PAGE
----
The Future of Visa and Mastercard

Five and a half years ago, Abnormal Returns asked a bunch of people from the financial blogosphere to share their best pick for the next decade – an asset people would feel comfortable holding. Most chose SPY. There were some calls for Nasdaq, AIG, Apple, Ford, Emerging markets. I chose Visa and/or Mastercard.

Here’s my reasoning in 2012:

I am not a long-term investor per se.10 years is an eternity and a lot of price cycles will change over that period of time. Nevertheless, for the purposes of this exercise, I would go with Visa ($V) or Mastercard ($MA). They have so many catalysts going for them – rising online sales, digital wallets, emerging markets and are part of the S&P 500 which will likely do well too.”

Sometimes, simple and obvious things in the market work out better than you expect.

I am still bullish on Visa and Mastercard. They continue to ride the wave of massive smartphone adoption and rapidly rising online and cashless transactions around the world. But I also pay attention to the potential threats around the corner. The blockchain technology will likely create many new competitors for Visa and Mastercard. They are not going anywhere. They will continue to grow but their margins are likely to come under pressure. I think we are at least five years away from that happening.

What is to stop Apple and Google from creating a bank? Quite a few of their users would proudly transfer their finances to the Bank of Apple and the bank of Google. More and more people will use their phone as a digital wallet and pay everywhere with it. Services like Venmo will become more popular and share less personal information. All merchants will surely love a transaction that doesn’t involve paying 3% to Visa or MA.

What Do The Best-Performing Stocks in 2018 Have In Common?

20 stocks have more than doubled year-to-date.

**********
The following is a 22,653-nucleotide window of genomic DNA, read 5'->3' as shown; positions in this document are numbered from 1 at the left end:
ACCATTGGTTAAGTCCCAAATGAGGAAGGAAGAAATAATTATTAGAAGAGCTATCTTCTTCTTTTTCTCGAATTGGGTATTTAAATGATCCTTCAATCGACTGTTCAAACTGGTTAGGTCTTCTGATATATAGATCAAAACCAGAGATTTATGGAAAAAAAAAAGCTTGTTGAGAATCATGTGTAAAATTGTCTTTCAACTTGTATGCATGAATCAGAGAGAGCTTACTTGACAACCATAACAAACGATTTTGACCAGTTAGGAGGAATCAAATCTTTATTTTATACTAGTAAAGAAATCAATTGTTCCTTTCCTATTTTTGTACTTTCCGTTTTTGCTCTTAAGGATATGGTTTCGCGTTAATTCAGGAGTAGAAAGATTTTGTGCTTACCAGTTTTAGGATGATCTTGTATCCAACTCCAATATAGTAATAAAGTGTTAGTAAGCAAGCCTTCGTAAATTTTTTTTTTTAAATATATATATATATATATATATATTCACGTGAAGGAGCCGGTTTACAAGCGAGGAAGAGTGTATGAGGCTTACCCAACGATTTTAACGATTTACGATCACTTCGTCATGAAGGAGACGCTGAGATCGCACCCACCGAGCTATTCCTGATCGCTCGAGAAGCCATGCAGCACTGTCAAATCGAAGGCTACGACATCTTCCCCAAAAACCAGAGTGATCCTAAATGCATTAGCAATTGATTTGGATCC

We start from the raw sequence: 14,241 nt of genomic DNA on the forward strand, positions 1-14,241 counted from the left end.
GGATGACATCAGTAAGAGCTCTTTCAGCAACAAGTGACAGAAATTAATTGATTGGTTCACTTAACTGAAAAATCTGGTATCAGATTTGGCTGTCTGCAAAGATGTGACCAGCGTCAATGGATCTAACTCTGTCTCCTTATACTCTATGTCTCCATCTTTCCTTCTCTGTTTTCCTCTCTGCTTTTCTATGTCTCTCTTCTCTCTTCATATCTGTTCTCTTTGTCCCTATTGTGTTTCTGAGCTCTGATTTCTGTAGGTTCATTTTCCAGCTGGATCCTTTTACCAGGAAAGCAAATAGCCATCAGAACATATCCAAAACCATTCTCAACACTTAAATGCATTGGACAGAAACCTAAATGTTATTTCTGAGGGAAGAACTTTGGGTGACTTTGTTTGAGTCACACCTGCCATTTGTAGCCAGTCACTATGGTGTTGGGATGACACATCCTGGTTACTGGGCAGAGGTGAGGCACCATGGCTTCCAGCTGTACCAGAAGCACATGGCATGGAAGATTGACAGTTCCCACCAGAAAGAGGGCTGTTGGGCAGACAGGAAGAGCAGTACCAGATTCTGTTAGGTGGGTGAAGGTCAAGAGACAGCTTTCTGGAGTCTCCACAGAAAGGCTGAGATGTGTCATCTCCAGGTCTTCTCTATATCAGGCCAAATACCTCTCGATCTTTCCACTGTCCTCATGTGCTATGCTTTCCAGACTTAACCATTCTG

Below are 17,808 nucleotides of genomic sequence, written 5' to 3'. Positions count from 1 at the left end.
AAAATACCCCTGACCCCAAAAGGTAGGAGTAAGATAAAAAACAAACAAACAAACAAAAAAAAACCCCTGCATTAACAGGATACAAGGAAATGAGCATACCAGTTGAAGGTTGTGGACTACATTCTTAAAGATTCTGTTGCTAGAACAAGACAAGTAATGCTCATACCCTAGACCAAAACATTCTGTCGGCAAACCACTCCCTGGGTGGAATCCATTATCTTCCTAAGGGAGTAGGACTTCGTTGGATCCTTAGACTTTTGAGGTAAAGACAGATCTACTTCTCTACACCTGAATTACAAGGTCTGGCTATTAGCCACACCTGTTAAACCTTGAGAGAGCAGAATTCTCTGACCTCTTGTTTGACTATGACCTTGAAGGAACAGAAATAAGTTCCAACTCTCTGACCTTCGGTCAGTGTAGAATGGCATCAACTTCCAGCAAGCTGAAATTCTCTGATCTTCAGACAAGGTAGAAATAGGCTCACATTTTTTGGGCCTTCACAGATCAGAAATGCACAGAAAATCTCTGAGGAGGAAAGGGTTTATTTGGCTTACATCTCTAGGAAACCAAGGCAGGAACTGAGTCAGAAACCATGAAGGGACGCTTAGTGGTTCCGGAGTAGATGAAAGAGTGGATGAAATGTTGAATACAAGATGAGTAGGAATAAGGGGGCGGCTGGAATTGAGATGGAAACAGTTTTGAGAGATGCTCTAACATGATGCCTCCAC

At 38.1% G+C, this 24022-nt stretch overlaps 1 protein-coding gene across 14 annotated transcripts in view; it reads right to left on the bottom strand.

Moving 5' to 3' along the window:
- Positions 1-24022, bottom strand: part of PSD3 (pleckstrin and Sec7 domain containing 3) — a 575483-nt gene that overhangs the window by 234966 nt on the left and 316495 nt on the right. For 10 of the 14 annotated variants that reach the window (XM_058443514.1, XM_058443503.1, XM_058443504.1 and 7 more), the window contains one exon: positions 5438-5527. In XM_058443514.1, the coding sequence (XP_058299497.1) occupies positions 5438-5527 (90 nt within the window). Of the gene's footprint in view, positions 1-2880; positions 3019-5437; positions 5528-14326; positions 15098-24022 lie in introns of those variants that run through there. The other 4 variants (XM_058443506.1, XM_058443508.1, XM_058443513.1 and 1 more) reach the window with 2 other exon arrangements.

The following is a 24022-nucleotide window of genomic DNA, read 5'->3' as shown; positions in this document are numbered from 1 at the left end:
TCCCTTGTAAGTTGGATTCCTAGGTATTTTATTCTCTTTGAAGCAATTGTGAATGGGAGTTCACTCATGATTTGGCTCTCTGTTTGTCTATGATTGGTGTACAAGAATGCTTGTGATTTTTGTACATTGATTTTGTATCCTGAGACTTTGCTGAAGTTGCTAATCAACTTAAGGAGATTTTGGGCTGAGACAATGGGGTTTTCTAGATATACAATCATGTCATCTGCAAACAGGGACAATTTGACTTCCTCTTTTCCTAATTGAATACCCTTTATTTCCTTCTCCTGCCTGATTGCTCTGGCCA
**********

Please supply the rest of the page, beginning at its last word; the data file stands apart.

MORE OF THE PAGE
Many are biotech, but this is a cyclical, not a structural reason. A structural reason is one that persist; one that shows over and over again.

All of them had a market cap of under $1 Billion on January 1st.

All of them have a float of under 100 million shares. Most have a float of under 50 million shares.

Float is the difference between Outstanding Shares and Restricted Shares.

Restricted shares cannot be traded until certain conditions are met. They are usually employees compensation stocks that have not been vested yet. Founders’ stock that is locked up (the founders and private investors in new public companies are usually not allowed to sell their shares in the first 6 to 12 months after the IPO).

A small float can cause a major supply/demand disbalance and a substantial price appreciation or depreciation in a short period of time.

A small float is a double-edged sword. It can lead to fast moves but also liquidity can disappear suddenly and leave you hanging if you own a large number of shares.

Most of the best performers YTD were neglected. They did not have strong momentum going into 2018. Most were/are not profitable. None of them are fastest growing companies.

Most started their move with a huge-volume price expansion. Then, they consolidated and gave a decent secondary entry.

Keep in mind that this analysis is made on a really short time frame. Year-to-date means less than three months as of today. If you study the performing stocks for the past 3 years, you might find out entirely different reasons behind their moves.

Know your time frame and the catalysts that matter the most for it.